Tuesday, October 2, 2012

Sweatshops, Slaves, and Chicago Murder Rates (Link Round-Up 10/2/12)

Chicago murder rate this year passes 400 mark
"In Chicago, the epidemic of violence is spreading all over the place," said Ceasefire Illinois director, Tio Hardiman.

Under a grant from the city, the group recently started working with police in two neighborhoods, North Lawndale and Woodlawn. Results remain to be seen. Hardiman says slowing the city's homicide rate will take changes in policing and community strategies. No one is off the hook, he says.

"This is giving us a black eye across the nation. We've reached the 400 homicide mark and we're on pace to hit 500 homicides for the first time in several years. The mayor can only do so much. Police can only do so much. We all have to play a role," said Hardiman.
Did Romney invest in a Chinese sweatshop?
According to the report published by the Institute for Global Labour and Human Rights, the factory Romney cited was called Global-Tech Appliances Inc., which employed about 5,000 young women. The plant in Dongguan City, Guangdong,report that cites Republican Presidential Candidate Mitt Romney as having “knowingly invested in a brutal Chinese Dongguan sweatshop China, made small appliances in sweatshop conditions for Hamilton Beach, Sunbeam, Proctor Silex and Revlon behind barbed wire fences in the town of Qing-Xi.
Chinese firm sues Obama administration over blocking wind farm construction
The Obama administration said that Ralls has four wind farm projects that are within or in the vicinity of restricted air space at a naval weapons systems training facility. "There is credible evidence that leads me to believe" that Ralls Corp, Sany Group and the two Sany Group executives who own Ralls "might take action that threatens to impair the national security of the United States," Obama said in issuing his decision.
The Mafia is destroying the rainforest, controlling the timber trade
It's not as glamorous as cocaine or diamonds, but the illegal logging industry has become very attractive to criminal organisations over the past decade. A new report finds that up to 90 per cent of tropical deforestation can be attributed to organised crime, which controls up to 30 per cent of the global timber trade.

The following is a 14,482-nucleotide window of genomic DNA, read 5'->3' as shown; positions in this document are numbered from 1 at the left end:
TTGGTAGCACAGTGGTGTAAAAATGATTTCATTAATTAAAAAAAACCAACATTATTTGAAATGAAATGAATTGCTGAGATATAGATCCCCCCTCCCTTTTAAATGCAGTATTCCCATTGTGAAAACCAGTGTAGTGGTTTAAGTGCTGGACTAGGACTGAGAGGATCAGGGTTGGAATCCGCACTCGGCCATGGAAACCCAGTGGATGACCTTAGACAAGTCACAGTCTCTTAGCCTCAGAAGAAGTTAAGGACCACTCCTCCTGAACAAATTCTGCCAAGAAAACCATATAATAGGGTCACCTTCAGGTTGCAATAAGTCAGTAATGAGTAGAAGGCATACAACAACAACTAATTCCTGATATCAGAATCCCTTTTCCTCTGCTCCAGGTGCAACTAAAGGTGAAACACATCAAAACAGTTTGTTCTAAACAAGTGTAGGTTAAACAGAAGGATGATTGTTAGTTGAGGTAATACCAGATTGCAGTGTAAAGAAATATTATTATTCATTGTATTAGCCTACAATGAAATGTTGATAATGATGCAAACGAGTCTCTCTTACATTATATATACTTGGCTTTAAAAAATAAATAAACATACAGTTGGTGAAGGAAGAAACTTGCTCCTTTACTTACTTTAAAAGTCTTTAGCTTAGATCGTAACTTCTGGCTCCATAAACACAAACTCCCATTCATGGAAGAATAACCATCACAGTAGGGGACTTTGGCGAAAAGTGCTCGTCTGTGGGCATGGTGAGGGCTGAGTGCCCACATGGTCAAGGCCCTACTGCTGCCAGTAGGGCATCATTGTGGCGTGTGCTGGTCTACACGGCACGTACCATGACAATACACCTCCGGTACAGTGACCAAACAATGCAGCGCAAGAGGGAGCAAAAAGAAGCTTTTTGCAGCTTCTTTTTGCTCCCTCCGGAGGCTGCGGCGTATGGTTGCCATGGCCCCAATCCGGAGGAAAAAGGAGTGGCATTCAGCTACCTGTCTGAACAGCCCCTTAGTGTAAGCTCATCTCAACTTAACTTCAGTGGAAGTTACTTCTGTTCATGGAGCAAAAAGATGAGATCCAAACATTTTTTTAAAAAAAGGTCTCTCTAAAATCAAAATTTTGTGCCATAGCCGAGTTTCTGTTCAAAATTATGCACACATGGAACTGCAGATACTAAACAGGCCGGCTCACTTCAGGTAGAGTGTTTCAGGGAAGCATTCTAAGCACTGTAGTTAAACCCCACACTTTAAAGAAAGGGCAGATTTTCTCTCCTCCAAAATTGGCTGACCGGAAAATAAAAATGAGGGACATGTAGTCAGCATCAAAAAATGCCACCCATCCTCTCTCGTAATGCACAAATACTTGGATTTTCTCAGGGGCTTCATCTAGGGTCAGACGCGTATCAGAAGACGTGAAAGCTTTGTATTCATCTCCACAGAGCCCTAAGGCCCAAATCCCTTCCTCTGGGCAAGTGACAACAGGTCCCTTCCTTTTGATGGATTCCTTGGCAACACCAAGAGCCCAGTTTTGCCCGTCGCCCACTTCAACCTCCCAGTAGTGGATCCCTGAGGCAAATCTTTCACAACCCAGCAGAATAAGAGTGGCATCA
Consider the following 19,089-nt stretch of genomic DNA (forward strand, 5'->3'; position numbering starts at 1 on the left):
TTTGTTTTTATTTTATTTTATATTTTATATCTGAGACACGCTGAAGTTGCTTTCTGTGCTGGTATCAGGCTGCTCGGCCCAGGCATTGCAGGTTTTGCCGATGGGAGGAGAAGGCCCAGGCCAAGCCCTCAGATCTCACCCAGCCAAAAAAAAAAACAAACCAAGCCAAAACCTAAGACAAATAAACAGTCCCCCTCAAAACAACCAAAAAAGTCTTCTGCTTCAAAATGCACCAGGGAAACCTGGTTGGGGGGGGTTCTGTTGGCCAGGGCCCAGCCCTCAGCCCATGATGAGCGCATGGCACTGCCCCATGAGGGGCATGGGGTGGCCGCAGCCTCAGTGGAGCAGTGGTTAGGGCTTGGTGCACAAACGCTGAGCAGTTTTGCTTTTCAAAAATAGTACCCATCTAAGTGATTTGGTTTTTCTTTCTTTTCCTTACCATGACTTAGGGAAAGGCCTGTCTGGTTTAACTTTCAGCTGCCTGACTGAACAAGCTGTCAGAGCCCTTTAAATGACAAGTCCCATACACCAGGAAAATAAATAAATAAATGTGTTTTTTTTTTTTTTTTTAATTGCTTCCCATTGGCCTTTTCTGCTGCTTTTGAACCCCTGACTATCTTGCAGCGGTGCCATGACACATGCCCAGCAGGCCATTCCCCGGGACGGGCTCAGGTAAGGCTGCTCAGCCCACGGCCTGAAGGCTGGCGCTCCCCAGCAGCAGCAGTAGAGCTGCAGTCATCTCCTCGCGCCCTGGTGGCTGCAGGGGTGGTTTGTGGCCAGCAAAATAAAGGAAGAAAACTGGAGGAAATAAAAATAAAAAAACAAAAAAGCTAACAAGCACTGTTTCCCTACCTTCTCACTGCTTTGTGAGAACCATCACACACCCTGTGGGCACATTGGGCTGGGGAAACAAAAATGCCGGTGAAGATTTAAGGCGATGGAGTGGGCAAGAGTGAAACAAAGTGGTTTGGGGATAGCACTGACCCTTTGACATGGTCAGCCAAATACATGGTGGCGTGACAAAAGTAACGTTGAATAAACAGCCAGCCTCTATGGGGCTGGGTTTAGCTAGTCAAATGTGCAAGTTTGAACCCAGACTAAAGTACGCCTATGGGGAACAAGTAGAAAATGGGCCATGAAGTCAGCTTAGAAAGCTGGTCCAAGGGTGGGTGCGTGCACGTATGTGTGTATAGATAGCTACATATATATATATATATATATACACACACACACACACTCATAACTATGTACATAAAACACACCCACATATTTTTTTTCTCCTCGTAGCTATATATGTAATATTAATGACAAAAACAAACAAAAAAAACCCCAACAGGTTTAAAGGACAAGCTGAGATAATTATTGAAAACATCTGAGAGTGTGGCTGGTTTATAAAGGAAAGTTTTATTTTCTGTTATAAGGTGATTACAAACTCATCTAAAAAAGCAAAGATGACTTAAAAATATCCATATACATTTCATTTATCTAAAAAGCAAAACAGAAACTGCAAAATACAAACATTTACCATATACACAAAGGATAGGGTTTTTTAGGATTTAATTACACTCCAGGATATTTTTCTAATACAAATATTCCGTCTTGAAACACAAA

Mexicans confused and angry over new monument for Azerbaijan leader 
The Stalin-esque, bronze statue of Geidar Aliyev, the late authoritarian leader of the Caucasus republic, carries a plaque calling him "a brilliant example of infinite devotion to the motherland, loyal to the universal ideals of world peace." The monument erected in late August shows Aliyev sitting in a bronze chair in front of what appears to be an enormous, white marble map of Azerbaijan. 
"It is really out of place," said Miguel Angel Mendoza, an 18-year-old high school student who was walking past the monument to the longtime ruler, who led Azerbaijan first as Communist Party boss during Soviet times and then as president from 1993 to 2003. "Why couldn't they put up a monument to somebody who did something good?"  
It turns out that Azerbaijan contributed much of the 65 million pesos ($5 million) it cost to renovate not one, but two Mexico City parks, allowing it to put monuments in both. Critics say that Aliyev, who stifled dissent, shouldn't be on a boulevard decorated with statues to Mexican and foreign heroes.
The dark side of Dubai: harsh laws and slave labor
All over the city, there are maxed-out expats sleeping secretly in the sand-dunes or the airport or in their cars.

"The thing you have to understand about Dubai is – nothing is what it seems," Karen says at last. "Nothing. This isn't a city, it's a con-job. They lure you in telling you it's one thing – a modern kind of place – but beneath the surface it's a medieval dictatorship."
63,000-Year-Old modern human skull found in Laos
“No other artifacts have yet been found with the skull, suggesting that the cave was not a dwelling or burial site, Shackelford said. It is more likely that the person died outside and the body washed into the cave sometime later,” Dr Shackelford explained. “The find reveals that early modern human migrants did not simply follow the coast and go south to the islands of Southeast Asia and Australia, as some researchers have suggested, but that they also traveled north into very different types of terrain.”
“This find supports an ‘Out-of-Africa’ theory of modern human origins rather than a multi-regionalism model,” she said. “Given its age, fossils in this vicinity could be direct ancestors of the first migrants to Australia. But it is also likely that mainland Southeast Asia was a crossroads leading to multiple migratory paths.”

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